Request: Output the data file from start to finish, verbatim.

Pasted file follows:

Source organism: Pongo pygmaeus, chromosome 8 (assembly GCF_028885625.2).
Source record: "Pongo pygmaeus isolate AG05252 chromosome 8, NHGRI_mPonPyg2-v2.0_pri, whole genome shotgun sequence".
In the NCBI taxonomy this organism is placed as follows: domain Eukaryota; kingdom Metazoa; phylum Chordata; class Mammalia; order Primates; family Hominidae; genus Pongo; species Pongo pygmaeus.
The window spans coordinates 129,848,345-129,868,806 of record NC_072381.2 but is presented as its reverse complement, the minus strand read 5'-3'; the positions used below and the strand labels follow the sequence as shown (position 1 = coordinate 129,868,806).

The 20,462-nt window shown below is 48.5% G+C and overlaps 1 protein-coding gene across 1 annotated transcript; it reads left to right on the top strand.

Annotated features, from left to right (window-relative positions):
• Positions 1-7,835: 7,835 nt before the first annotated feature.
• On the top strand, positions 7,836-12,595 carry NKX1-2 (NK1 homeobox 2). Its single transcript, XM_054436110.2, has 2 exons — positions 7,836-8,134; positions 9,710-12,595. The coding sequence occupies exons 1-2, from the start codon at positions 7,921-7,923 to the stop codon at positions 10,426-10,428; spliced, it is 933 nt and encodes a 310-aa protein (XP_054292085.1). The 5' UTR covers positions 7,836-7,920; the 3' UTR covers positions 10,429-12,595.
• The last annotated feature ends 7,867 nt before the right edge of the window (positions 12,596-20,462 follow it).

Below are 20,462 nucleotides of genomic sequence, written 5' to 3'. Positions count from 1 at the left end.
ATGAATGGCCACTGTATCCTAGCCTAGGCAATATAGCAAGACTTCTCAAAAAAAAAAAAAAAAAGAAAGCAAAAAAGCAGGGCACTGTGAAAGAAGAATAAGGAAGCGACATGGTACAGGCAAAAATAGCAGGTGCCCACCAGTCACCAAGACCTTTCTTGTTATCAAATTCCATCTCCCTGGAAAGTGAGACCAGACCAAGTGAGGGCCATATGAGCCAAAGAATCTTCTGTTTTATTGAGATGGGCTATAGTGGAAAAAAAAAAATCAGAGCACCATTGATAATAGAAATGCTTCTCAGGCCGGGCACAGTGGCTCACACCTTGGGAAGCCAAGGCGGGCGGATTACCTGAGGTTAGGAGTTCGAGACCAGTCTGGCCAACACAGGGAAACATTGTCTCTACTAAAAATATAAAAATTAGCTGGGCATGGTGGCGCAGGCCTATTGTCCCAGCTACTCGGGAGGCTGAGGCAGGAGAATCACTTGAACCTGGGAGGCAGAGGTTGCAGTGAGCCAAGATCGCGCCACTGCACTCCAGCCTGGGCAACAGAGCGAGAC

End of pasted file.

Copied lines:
Source organism: Pongo pygmaeus, chromosome 8 (assembly GCF_028885625.2).
Source record: "Pongo pygmaeus isolate AG05252 chromosome 8, NHGRI_mPonPyg2-v2.0_pri, whole genome shotgun sequence".
In the NCBI taxonomy this organism is placed as follows: domain Eukaryota; kingdom Metazoa; phylum Chordata; class Mammalia; order Primates; family Hominidae; genus Pongo; species Pongo pygmaeus.
The window spans coordinates 129,848,345-129,868,806 of record NC_072381.2 but is presented as its reverse complement, the minus strand read 5'-3'; the positions used below and the strand labels follow the sequence as shown (position 1 = coordinate 129,868,806).

The 20,462-nt window shown below is 48.5% G+C and overlaps 1 protein-coding gene across 1 annotated transcript; it reads left to right on the top strand.

Annotated features, from left to right (window-relative positions):
• Positions 1-7,835: 7,835 nt before the first annotated feature.
• On the top strand, positions 7,836-12,595 carry NKX1-2 (NK1 homeobox 2). Its single transcript, XM_054436110.2, has 2 exons — positions 7,836-8,134; positions 9,710-12,595. The coding sequence occupies exons 1-2, from the start codon at positions 7,921-7,923 to the stop codon at positions 10,426-10,428; spliced, it is 933 nt and encodes a 310-aa protein (XP_054292085.1). The 5' UTR covers positions 7,836-7,920; the 3' UTR covers positions 10,429-12,595.
• The last annotated feature ends 7,867 nt before the right edge of the window (positions 12,596-20,462 follow it).

Below are 20,462 nucleotides of genomic sequence, written 5' to 3'. Positions count from 1 at the left end.
ATGAATGGCCACTGTATCCTAGCCTAGGCAATATAGCAAGACTTCTCAAAAAAAAAAAAAAAAAGAAAGCAAAAAAGCAGGGCACTGTGAAAGAAGAATAAGGAAGCGACATGGTACAGGCAAAAATAGCAGGTGCCCACCAGTCACCAAGACCTTTCTTGTTATCAAATTCCATCTCCCTGGAAAGTGAGACCAGACCAAGTGAGGGCCATATGAGCCAAAGAATCTTCTGTTTTATTGAGATGGGCTATAGTGGAAAAAAAAAAATCAGAGCACCATTGATAATAGAAATGCTTCTCAGGCCGGGCACAGTGGCTCACACCTTGGGAAGCCAAGGCGGGCGGATTACCTGAGGTTAGGAGTTCGAGACCAGTCTGGCCAACACAGGGAAACATTGTCTCTACTAAAAATATAAAAATTAGCTGGGCATGGTGGCGCAGGCCTATTGTCCCAGCTACTCGGGAGGCTGAGGCAGGAGAATCACTTGAACCTGGGAGGCAGAGGTTGCAGTGAGCCAAGATCGCGCCACTGCACTCCAGCCTGGGCAACAGAGCGAGAC